“I didn’t have any aspirations to be Marc Jacobs,” Bridgette Hylton, ‘09, confessed while explaining how she and Joana Florez,’09, developed “ShopRaghouse,” a Kickstarter-meets-Project Runway start-up. “I just thought ‘I have some ideas for some cool dresses, how awesome would it be to have them made?'”
Despite spending a wonderful year on Governor Deval Patrick’s campaign staff, and another exciting year as a junior associate at Cravath, Swaine & Moore, Hylton opted to return to Boston with aspirations of starting her own fashion line – aspirations that soon became paired with frustrations.
“The fashion industry is a lot different than law and government. Things don’t work on the same timeline – there really isn’t a set way to do anything and you have to kind of figure the whole thing out yourself. In the midst of trying to get my line off the ground, I called Joana and she said, “this could be way simpler, we could be the kickstarter for fashion.” Queue ShopRaghouse.
There are two components to ShopRaghouse. Amateur and aspiring designers design dresses and enter them into a competition on the ShopRagHouse website to be voted on. Winning designs are made into samples and if they receive enough pledges, ShopRagHouse produces and sells the product at no cost to the designer, who receives a share of the profits.
As intuitive as ShopRaghouse.com may seem, breaking into the fashion industry with an internet startup was difficult.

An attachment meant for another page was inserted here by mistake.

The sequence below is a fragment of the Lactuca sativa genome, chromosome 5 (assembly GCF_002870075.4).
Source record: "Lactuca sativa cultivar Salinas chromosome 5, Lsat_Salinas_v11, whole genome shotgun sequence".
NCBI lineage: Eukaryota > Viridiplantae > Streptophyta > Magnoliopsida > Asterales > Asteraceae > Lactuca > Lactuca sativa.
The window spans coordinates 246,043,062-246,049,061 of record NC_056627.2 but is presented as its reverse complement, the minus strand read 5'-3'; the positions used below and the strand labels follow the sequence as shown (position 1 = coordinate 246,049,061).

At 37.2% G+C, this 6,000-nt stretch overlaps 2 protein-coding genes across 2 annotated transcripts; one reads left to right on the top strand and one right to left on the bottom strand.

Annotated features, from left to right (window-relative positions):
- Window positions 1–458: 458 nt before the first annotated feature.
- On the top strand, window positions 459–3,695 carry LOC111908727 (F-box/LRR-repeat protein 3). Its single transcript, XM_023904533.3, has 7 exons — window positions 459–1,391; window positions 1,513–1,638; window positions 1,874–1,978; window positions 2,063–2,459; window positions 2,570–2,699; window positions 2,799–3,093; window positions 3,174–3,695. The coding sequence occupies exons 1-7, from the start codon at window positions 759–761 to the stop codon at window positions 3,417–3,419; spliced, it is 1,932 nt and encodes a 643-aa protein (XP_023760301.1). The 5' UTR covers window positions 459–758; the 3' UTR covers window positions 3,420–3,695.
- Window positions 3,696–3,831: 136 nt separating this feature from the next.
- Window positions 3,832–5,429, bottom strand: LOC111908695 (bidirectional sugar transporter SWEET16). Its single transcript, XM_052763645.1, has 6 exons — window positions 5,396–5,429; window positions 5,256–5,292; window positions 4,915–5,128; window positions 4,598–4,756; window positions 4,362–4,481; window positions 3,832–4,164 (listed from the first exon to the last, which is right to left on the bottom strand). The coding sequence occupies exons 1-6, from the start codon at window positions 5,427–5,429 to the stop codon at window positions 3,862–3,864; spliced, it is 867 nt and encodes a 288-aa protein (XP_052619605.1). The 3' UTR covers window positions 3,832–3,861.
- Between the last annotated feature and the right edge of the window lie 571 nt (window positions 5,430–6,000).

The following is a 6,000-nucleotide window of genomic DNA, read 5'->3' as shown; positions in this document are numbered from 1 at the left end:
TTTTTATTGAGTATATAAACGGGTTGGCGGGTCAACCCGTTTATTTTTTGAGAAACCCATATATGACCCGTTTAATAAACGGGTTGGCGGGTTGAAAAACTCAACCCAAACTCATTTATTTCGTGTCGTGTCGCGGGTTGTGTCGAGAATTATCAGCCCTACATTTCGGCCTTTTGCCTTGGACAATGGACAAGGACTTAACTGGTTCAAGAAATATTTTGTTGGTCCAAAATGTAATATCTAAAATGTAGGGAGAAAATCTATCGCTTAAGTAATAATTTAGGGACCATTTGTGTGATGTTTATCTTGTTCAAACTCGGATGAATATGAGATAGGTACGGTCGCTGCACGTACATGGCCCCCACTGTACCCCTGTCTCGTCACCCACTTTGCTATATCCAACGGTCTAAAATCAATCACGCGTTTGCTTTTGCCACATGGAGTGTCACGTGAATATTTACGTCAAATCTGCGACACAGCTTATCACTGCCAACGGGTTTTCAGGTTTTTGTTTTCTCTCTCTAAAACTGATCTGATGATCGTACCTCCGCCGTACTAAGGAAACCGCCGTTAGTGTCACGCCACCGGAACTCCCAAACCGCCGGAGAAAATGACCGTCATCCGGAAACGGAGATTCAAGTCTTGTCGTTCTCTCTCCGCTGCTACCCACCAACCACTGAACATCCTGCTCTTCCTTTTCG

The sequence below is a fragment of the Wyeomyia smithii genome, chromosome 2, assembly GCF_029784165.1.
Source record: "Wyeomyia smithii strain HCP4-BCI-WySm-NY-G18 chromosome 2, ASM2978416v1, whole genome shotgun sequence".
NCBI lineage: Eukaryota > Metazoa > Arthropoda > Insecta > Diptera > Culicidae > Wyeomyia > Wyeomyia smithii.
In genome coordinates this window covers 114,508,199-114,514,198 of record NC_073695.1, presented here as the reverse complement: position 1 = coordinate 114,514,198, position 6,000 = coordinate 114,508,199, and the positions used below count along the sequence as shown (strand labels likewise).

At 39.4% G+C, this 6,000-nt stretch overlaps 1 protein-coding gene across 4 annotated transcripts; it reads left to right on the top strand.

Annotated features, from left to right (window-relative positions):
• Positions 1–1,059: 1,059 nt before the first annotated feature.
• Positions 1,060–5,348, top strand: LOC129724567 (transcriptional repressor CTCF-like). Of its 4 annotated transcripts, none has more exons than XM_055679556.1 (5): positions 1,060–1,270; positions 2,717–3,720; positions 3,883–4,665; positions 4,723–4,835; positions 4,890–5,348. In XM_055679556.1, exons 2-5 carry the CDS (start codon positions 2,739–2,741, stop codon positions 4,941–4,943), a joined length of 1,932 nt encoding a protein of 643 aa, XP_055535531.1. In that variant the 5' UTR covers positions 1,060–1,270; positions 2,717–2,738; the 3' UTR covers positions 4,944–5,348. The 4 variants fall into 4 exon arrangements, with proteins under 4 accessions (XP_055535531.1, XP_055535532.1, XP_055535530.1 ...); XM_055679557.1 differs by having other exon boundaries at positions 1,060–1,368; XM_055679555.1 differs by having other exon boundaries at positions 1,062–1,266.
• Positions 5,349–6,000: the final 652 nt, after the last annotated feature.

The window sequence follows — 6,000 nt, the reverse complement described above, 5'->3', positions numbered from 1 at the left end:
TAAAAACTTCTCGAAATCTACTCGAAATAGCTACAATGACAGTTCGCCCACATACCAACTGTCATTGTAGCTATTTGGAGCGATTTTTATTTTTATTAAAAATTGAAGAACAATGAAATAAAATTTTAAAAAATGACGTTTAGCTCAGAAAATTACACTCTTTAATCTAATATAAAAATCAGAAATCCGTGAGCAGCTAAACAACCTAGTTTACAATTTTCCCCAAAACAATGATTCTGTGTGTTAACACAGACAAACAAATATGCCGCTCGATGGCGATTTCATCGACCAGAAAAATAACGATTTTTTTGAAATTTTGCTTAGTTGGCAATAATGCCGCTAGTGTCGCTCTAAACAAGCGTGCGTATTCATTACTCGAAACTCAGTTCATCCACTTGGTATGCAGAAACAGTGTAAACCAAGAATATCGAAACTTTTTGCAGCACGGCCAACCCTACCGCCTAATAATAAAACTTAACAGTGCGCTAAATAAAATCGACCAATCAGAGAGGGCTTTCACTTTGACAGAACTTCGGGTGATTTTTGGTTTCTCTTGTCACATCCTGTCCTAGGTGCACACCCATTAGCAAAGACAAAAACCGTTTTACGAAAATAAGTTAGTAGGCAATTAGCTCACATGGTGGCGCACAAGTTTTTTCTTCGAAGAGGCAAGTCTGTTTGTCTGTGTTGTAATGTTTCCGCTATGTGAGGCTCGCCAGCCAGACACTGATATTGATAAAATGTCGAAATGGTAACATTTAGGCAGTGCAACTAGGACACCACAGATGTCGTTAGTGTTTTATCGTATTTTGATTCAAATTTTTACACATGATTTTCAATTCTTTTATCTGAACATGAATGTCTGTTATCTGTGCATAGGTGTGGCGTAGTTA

“Running a startup, you have to wear 15 hats. It’s not always the easiest transition to make because when you’re working on the firm and you do a good job they pat you on the back or say nothing. But when you’re in the startup world you don’t have that constant affirmation that what you’re doing is ‘the right thing,’ so it’s pretty scary.”
“But it’s also exciting. Law school definitely teaches you how to think on your feet and be able to react to that kind of environment.“ The pair credits their work with the Harvard Law School Transactional Law clinic as instrumental in successfully running their joint venture. They also cite former classmates as integral to the development and growth of ShopRaghouse. “People we went to law school with were some of the first testers of our business model. [They] checked out the site and gave us feedback that is vital for a new startup. Having that network has been really invaluable to us in trying to get off the ground,” Hylton said.
When it comes to pursuing alternative paths post law school graduation, Hylton seems happy with her choice. “It’s a very non-traditional path but it’s been very exciting and HLS has been very supportive of us through career services and the transactional law services.”
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